4. Del Mar Municipal Code section 3.08.030 contains exemptions and provides: “A. The City Council may at any time, by the affirmative vote of at least three of its members entered upon the City Council minutes, waive any or all of the requirements of this Chapter with respect to any business or event which is conducted or sponsored within the City by any institution, organization, association or corporation which is organized and carried on wholly for the benefit of religious, charitable, educational, recreational or scientific purposes and from which no individual person, other than bona fide employees and help necessarily contracted for, receives or is eligible to receive any gain, remuneration or profit. (Ord.24, Par. 13)[¶] B. The provisions of this Chapter shall not apply to admissions to a county fair regularly conducted by a district agriculture association organized pursuant to Division 1, Chapter 3, Article 2, of the Agricultural Code of the State, nor to events conducted as part of such county fair. (Ord.24, Par. 16)”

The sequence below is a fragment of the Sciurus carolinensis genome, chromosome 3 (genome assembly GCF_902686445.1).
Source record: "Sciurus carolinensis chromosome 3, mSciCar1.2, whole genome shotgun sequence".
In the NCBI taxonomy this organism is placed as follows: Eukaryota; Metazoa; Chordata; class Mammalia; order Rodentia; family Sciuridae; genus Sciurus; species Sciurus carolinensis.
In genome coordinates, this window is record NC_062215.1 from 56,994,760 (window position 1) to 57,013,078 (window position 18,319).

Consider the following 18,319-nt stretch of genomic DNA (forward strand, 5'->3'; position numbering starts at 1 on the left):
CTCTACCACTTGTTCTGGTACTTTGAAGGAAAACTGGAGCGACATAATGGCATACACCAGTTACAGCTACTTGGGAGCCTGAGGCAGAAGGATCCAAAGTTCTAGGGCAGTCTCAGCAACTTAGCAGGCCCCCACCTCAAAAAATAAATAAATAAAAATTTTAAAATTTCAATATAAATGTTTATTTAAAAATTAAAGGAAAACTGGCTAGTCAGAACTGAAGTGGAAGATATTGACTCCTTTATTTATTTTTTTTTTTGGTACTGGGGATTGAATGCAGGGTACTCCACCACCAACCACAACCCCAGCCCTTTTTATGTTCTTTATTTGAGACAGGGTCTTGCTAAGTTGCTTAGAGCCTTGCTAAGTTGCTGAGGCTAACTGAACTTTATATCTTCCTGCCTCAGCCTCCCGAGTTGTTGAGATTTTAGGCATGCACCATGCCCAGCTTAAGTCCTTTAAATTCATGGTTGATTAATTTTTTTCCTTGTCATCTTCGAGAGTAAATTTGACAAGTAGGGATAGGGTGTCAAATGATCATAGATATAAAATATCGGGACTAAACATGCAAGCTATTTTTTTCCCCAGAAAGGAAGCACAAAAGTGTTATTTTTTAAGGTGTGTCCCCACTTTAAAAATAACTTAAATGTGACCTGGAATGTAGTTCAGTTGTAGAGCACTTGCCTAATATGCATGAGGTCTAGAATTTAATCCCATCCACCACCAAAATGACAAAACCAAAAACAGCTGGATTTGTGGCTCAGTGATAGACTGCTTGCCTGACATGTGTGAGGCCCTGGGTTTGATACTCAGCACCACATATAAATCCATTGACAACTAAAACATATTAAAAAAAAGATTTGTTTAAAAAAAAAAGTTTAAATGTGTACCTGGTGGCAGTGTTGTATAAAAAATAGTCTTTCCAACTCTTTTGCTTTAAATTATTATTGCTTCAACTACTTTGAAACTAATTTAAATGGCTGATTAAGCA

5. According to the City, the superior court clerk inadvertently filed Bame's proposed complaint for declaratory relief and money damages as superior court case No. N080584. The City in any event demurred to the complaint, stating it failed to state a cause of action on the ground the trial court's order denying intervention in the City's action against the District was law of the case and barred Bame's action by res judicata. The court sustained City's demurrer without leave to amend, ruling the controversy was litigated in the City's action against the District. Bame appealed the order sustaining the demurrer, and we consolidated his appeal with the District's. Noting that an order sustaining a demurrer is not separately appealable but is reviewable on appeal from the final judgment (Shepardson v. McLellan (1963) 59 Cal.2d 83, 88, 27 Cal.Rptr. 884, 378 P.2d 108; Code Civ. Proc., § 472c, subd. (b)(1)), we construe Bame's notice of appeal liberally in favor of its sufficiency (Cal. Rules of Court, rule 1(a)) and interpret it to apply to the subsequently entered judgment of dismissal rather than the nonappealable order. (Hebert v. Los Angeles Raiders, Ltd. (1991) 23 Cal.App.4th 414, 418, fn. 1, 29 Cal.Rptr.2d 540; Federer v. County of Sacramento (1983) 141 Cal.App.3d 184, 185, 190 Cal.Rptr. 187.)